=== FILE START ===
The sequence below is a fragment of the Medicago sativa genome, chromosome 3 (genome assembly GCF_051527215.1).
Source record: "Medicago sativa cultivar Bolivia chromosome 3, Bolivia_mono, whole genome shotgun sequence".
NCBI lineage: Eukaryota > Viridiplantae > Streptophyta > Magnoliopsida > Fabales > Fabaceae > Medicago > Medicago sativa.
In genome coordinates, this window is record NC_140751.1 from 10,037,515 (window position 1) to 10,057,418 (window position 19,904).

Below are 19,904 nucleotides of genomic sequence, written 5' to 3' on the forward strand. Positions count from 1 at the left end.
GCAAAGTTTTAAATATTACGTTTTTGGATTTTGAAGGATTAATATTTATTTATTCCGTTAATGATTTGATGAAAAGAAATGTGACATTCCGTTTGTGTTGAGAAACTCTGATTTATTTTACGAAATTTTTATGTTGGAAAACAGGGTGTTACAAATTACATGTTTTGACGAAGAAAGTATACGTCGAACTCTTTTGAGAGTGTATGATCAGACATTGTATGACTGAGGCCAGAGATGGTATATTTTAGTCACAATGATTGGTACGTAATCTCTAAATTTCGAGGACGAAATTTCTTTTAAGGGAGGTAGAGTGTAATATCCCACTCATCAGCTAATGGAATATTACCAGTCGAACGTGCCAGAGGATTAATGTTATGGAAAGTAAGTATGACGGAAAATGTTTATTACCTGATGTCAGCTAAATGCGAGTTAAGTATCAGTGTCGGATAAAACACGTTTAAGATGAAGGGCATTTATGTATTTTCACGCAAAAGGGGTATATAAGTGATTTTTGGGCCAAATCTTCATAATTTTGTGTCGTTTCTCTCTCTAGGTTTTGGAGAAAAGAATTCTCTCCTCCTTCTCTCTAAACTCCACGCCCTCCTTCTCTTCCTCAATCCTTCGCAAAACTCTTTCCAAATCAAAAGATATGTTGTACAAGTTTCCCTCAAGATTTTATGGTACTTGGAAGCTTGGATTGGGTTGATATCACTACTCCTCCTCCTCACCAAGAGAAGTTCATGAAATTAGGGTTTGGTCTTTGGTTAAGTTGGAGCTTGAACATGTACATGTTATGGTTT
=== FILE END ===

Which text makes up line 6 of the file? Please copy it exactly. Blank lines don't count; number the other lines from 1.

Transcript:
GCAAAGTTTTAAATATTACGTTTTTGGATTTTGAAGGATTAATATTTATTTATTCCGTTAATGATTTGATGAAAAGAAATGTGACATTCCGTTTGTGTTGAGAAACTCTGATTTATTTTACGAAATTTTTATGTTGGAAAACAGGGTGTTACAAATTACATGTTTTGACGAAGAAAGTATACGTCGAACTCTTTTGAGAGTGTATGATCAGACATTGTATGACTGAGGCCAGAGATGGTATATTTTAGTCACAATGATTGGTACGTAATCTCTAAATTTCGAGGACGAAATTTCTTTTAAGGGAGGTAGAGTGTAATATCCCACTCATCAGCTAATGGAATATTACCAGTCGAACGTGCCAGAGGATTAATGTTATGGAAAGTAAGTATGACGGAAAATGTTTATTACCTGATGTCAGCTAAATGCGAGTTAAGTATCAGTGTCGGATAAAACACGTTTAAGATGAAGGGCATTTATGTATTTTCACGCAAAAGGGGTATATAAGTGATTTTTGGGCCAAATCTTCATAATTTTGTGTCGTTTCTCTCTCTAGGTTTTGGAGAAAAGAATTCTCTCCTCCTTCTCTCTAAACTCCACGCCCTCCTTCTCTTCCTCAATCCTTCGCAAAACTCTTTCCAAATCAAAAGATATGTTGTACAAGTTTCCCTCAAGATTTTATGGTACTTGGAAGCTTGGATTGGGTTGATATCACTACTCCTCCTCCTCACCAAGAGAAGTTCATGAAATTAGGGTTTGGTCTTTGGTTAAGTTGGAGCTTGAACATGTACATGTTATGGTTT